The lowest level of hell in Dante’s Inferno is freezing cold, not the fire and brimstone we might expect. Similarly, my level of pain had reached a point where I went silent. By the New River I discovered I had a companion, a good friend who lagged just behind me. He was frustratingly slow, but I couldn’t separate from him. I had dissociated from my pain, as if surgically removing the defective parts on my body and molding them into a separate being who tagged along. We moved along together at a slow but methodical pace. Whenever I’d stop to get food or tear out a book page, as I started again I had a strong feeling like I might have left him. But, alas, he was still there.
Eventually, I found myself at the top of Frozen Head Peak and was surprised to see the camera team again. One guy followed me down Rat Jaw at my pathetic pace; we didn’t exchange a single word. I was met by another camera guy in the prison tunnel and he followed me through it. I did the series of chimney moves to climb up and out of the tunnel and was surprised to be met at eye level with four large cameras in my face. They followed me to the book where I removed my page, stopped to empty my shoes, and get some calories in prior to the second to last climb. It was hot, I was in an extremely focused headspace, and the bustling camera guys were strangely distracting. I wondered if they’d try to stay with me on the climb. They didn’t. Freedom came as I marched up the Bad Thing.
The silver lining to warm weather at Barkley is that the footing is much better. I focused on this.
The final off-trail descent down Zipline marked the last of the extreme pain. I paused at the final book after the Big Hell climb. I slowly tore out this final page, something I had visualized for much of the prior 57 hours and was surprised to find myself void of emotion. I had spent it all across the park. I shuffled down the candy-ass trail, crossed the final river, and jogged into camp. The finish line was beautifully simple.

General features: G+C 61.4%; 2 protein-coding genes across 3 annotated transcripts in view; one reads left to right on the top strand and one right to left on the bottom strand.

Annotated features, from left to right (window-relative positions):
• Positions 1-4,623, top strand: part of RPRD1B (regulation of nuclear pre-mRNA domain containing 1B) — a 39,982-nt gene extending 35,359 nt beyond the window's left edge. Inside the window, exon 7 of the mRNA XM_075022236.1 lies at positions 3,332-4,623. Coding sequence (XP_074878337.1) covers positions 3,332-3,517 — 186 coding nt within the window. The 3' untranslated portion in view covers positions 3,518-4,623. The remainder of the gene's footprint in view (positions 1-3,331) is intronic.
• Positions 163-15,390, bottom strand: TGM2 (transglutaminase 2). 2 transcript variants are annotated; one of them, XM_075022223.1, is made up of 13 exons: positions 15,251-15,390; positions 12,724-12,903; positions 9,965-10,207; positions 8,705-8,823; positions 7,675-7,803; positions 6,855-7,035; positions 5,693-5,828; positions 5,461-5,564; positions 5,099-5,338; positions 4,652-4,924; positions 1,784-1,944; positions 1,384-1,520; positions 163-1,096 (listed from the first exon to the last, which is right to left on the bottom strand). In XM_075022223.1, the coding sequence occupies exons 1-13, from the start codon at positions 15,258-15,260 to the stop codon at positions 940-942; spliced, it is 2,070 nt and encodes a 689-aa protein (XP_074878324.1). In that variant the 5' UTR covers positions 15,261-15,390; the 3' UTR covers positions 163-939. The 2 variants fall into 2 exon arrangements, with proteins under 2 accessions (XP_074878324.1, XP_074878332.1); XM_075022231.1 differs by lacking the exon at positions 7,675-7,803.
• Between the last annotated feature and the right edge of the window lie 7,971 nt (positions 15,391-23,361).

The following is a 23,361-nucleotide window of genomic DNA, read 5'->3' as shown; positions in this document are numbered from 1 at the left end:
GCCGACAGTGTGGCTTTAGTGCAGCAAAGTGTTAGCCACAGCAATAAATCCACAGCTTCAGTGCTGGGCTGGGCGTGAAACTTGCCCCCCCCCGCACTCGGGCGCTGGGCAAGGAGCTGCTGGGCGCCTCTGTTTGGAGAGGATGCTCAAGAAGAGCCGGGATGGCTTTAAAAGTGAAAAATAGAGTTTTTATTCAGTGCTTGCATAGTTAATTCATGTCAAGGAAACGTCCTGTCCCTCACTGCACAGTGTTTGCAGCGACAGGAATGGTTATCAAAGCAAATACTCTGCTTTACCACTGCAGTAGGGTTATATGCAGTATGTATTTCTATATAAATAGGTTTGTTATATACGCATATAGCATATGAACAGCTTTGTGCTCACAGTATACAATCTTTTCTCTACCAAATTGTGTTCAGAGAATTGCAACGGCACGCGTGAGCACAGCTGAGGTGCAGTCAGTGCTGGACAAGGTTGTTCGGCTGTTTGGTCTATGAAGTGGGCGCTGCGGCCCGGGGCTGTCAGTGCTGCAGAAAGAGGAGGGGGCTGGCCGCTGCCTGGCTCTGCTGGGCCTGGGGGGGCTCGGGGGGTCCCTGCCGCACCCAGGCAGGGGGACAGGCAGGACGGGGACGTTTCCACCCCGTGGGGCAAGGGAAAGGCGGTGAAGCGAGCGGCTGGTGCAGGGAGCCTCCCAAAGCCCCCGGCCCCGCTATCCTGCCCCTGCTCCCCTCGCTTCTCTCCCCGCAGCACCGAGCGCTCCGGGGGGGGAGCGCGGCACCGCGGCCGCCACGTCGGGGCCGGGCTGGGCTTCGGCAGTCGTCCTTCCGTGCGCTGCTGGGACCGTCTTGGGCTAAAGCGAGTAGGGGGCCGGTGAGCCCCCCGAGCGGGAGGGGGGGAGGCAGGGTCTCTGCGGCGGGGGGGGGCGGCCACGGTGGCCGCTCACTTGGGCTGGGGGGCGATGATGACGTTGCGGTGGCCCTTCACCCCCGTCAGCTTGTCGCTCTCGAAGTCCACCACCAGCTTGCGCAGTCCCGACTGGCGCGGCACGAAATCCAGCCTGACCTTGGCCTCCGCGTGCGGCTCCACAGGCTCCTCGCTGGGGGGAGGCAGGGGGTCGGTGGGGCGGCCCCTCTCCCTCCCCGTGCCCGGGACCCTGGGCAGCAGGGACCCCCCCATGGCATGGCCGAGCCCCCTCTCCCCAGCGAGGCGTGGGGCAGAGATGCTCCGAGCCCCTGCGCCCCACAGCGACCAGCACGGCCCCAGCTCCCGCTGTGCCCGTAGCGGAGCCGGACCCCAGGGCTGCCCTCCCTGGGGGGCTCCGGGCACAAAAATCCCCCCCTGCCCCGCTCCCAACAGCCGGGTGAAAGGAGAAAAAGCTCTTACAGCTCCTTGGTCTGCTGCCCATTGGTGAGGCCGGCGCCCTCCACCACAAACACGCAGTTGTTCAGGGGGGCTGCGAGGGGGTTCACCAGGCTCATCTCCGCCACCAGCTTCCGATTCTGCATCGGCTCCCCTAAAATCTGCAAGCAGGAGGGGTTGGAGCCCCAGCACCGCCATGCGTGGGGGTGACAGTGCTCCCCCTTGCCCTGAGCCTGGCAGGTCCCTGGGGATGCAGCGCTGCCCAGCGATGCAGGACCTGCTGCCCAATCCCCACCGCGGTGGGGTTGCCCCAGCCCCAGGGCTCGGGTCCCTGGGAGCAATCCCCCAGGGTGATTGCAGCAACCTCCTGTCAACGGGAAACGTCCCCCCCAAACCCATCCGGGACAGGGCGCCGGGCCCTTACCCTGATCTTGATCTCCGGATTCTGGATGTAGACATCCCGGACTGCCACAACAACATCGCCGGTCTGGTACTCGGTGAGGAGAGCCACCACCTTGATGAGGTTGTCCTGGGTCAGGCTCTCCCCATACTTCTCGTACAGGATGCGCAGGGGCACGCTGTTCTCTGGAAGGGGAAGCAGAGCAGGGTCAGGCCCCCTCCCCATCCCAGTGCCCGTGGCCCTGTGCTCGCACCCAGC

The Barkley family is extremely tightknit. People stick around for days to see someone finish. I was surprised and flattered by how many people were at camp to meet me and I happily answered their questions by the yellow gate.
Several asked, “Did you have any moments where you wanted to quit or where you doubted your ability to keep going?” The answer really was, “No.” Most hundred milers and especially events like Barkley require complete commitment upfront. One can’t play it by ear or see how it goes; there must be 100% commitment from the start. Once this state is reached, one can focus on moving through the motions and not get stressed by the minutia, knowing that stress won’t render anything constructive. Find the silver lining and press onward.
[Editor’s Note: In production progress is The Barkley Marathons Documentary by Tim Kane and Annika Iltis. The film focuses on the 2012 race at The Barkley Marathons with footage and a bit of storyline from the 2013 and 2014 race editions. Kane and Iltis are currently raising funds via an Indigogo crowdsourcing campaign to finish the film. They expect to debut it in the summer of 2014. Below is the film’s trailer.]